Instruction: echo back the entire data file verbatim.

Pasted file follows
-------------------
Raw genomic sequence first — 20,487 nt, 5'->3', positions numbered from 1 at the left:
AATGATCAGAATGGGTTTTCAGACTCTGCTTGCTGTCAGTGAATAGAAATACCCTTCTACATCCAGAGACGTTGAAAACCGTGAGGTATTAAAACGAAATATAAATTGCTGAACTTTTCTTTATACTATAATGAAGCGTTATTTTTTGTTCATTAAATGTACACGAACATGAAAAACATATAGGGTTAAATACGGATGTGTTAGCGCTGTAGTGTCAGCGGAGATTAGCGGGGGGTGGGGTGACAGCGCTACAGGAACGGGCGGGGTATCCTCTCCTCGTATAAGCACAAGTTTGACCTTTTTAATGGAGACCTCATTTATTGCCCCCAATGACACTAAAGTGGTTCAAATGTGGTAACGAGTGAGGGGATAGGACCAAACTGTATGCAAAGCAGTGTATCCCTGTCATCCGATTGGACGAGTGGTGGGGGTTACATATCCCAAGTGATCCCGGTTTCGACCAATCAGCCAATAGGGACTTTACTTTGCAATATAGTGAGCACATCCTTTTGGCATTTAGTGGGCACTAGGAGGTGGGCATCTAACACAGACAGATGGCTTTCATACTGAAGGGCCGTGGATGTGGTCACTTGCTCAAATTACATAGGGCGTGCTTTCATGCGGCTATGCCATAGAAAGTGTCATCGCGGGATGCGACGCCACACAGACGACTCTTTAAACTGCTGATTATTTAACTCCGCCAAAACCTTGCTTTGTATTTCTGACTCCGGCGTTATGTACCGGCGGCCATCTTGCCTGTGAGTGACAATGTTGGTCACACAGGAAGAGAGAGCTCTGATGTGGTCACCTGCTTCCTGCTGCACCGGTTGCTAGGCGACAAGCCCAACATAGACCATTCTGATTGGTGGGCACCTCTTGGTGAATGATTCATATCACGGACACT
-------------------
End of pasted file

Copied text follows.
Raw genomic sequence first — 20,487 nt, 5'->3', positions numbered from 1 at the left:
AATGATCAGAATGGGTTTTCAGACTCTGCTTGCTGTCAGTGAATAGAAATACCCTTCTACATCCAGAGACGTTGAAAACCGTGAGGTATTAAAACGAAATATAAATTGCTGAACTTTTCTTTATACTATAATGAAGCGTTATTTTTTGTTCATTAAATGTACACGAACATGAAAAACATATAGGGTTAAATACGGATGTGTTAGCGCTGTAGTGTCAGCGGAGATTAGCGGGGGGTGGGGTGACAGCGCTACAGGAACGGGCGGGGTATCCTCTCCTCGTATAAGCACAAGTTTGACCTTTTTAATGGAGACCTCATTTATTGCCCCCAATGACACTAAAGTGGTTCAAATGTGGTAACGAGTGAGGGGATAGGACCAAACTGTATGCAAAGCAGTGTATCCCTGTCATCCGATTGGACGAGTGGTGGGGGTTACATATCCCAAGTGATCCCGGTTTCGACCAATCAGCCAATAGGGACTTTACTTTGCAATATAGTGAGCACATCCTTTTGGCATTTAGTGGGCACTAGGAGGTGGGCATCTAACACAGACAGATGGCTTTCATACTGAAGGGCCGTGGATGTGGTCACTTGCTCAAATTACATAGGGCGTGCTTTCATGCGGCTATGCCATAGAAAGTGTCATCGCGGGATGCGACGCCACACAGACGACTCTTTAAACTGCTGATTATTTAACTCCGCCAAAACCTTGCTTTGTATTTCTGACTCCGGCGTTATGTACCGGCGGCCATCTTGCCTGTGAGTGACAATGTTGGTCACACAGGAAGAGAGAGCTCTGATGTGGTCACCTGCTTCCTGCTGCACCGGTTGCTAGGCGACAAGCCCAACATAGACCATTCTGATTGGTGGGCACCTCTTGGTGAATGATTCATATCACGGACACT